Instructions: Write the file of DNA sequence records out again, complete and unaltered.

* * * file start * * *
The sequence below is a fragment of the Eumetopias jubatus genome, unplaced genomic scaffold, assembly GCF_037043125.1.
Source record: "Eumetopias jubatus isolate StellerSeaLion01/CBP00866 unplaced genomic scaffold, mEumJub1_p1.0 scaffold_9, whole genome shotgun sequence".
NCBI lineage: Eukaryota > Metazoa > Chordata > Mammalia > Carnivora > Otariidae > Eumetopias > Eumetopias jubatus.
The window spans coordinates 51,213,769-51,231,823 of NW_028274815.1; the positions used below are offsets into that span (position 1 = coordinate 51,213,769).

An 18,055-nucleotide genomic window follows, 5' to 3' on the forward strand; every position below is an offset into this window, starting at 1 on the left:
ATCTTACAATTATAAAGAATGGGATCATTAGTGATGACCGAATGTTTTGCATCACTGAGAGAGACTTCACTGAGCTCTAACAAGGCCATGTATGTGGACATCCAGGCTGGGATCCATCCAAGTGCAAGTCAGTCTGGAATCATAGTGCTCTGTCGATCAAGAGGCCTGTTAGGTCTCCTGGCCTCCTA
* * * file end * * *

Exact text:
The sequence below is a fragment of the Eumetopias jubatus genome, unplaced genomic scaffold, assembly GCF_037043125.1.
Source record: "Eumetopias jubatus isolate StellerSeaLion01/CBP00866 unplaced genomic scaffold, mEumJub1_p1.0 scaffold_9, whole genome shotgun sequence".
NCBI lineage: Eukaryota > Metazoa > Chordata > Mammalia > Carnivora > Otariidae > Eumetopias > Eumetopias jubatus.
The window spans coordinates 51,213,769-51,231,823 of NW_028274815.1; the positions used below are offsets into that span (position 1 = coordinate 51,213,769).

An 18,055-nucleotide genomic window follows, 5' to 3' on the forward strand; every position below is an offset into this window, starting at 1 on the left:
ATCTTACAATTATAAAGAATGGGATCATTAGTGATGACCGAATGTTTTGCATCACTGAGAGAGACTTCACTGAGCTCTAACAAGGCCATGTATGTGGACATCCAGGCTGGGATCCATCCAAGTGCAAGTCAGTCTGGAATCATAGTGCTCTGTCGATCAAGAGGCCTGTTAGGTCTCCTGGCCTCCTA